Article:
The European Commission has granted approval of the label extension for ORKAMBI® (lumacaftor/ivacaftor) for the treatment of children with cystic fibrosis (CF) aged 2 to 5 years old who have two copies of the F508del mutation, the most common form of the disease.
The label update is based on data from a Phase 3 open-label safety study in 60 patients that showed treatment with lumacaftor/ivacaftor was generally well tolerated for 24 weeks, with a safety profile in these paediatric patients generally consistent with that in patients aged 6 years and older.
Cystic fibrosis is a rare, life-shortening genetic disease affecting approximately 75,000 people in North America, Europe and Australia. CF is caused by a defective or missing CFTR protein resulting from mutations in the CFTR gene. Children must inherit two defective CFTR genes — one from each parent — to have CF. The defective function or absence of CFTR protein results in poor flow of salt and water into and out of the cell in a number of organs. In the lungs, this leads to the build-up of abnormally thick, sticky mucus that can cause chronic lung infections and progressive lung damage in many patients that eventually leads to death. The median age of death is in the mid-to-late 20s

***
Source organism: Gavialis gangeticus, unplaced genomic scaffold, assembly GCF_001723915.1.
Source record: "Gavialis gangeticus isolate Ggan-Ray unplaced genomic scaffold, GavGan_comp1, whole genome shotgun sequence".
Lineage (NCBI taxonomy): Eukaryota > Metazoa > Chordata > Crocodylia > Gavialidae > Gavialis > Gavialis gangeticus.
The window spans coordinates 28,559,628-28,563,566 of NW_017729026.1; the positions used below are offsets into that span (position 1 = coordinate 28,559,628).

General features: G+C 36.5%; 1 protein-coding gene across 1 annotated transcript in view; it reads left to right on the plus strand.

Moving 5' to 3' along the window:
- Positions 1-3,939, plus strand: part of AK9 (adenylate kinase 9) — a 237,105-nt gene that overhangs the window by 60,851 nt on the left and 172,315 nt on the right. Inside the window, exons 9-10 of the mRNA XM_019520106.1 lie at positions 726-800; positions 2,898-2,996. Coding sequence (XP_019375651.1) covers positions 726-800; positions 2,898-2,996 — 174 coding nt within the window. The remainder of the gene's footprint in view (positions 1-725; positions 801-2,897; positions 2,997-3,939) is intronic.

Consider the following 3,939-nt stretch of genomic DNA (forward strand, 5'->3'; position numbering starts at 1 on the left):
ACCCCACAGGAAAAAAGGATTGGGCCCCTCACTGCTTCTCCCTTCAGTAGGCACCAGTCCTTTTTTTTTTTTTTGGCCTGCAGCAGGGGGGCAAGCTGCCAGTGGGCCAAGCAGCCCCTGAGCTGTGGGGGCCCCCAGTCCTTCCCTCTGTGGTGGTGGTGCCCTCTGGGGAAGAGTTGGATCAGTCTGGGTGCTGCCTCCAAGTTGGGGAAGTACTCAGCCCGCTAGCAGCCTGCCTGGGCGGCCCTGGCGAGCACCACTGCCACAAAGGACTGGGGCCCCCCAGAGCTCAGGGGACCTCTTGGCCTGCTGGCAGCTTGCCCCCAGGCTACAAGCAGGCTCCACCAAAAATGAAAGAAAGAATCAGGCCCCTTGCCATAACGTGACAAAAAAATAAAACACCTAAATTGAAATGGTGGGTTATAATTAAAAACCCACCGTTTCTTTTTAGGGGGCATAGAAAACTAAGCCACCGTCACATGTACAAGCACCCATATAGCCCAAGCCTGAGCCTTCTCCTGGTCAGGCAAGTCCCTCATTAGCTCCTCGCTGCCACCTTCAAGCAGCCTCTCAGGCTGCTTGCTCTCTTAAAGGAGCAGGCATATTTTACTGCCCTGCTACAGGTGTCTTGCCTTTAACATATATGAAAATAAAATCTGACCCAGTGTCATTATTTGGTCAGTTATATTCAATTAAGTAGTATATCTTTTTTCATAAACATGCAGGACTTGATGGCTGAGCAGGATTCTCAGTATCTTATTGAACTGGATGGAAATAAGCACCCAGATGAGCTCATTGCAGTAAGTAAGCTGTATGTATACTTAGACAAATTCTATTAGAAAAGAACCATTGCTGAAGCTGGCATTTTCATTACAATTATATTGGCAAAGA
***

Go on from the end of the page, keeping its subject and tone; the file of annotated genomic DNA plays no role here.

Lumacaftor/ivacaftor is already approved in the EU for the treatment of CF in patients aged 6 and older who have two copies of the F508del mutation.
Lumacaftor/ivacaftor is a combination of lumacaftor, which is designed to increase the amount of mature protein at the cell surface by targeting the processing and trafficking defect of the F508del-CFTR protein, and ivacaftor, which is designed to enhance the function of the CFTR protein once it reaches the cell surface.
Reshma Kewalramani, MD, Executive Vice President, Global Medicines Development and Medical Affairs and Chief Medical Officer at Vertex said, “Today’s approval by the European Commission brings us one step closer to our goal of bringing treatment to all people living with CF. By treating the underlying cause of disease early, we can potentially modify its course and offer patients the chance of improved outcomes.’’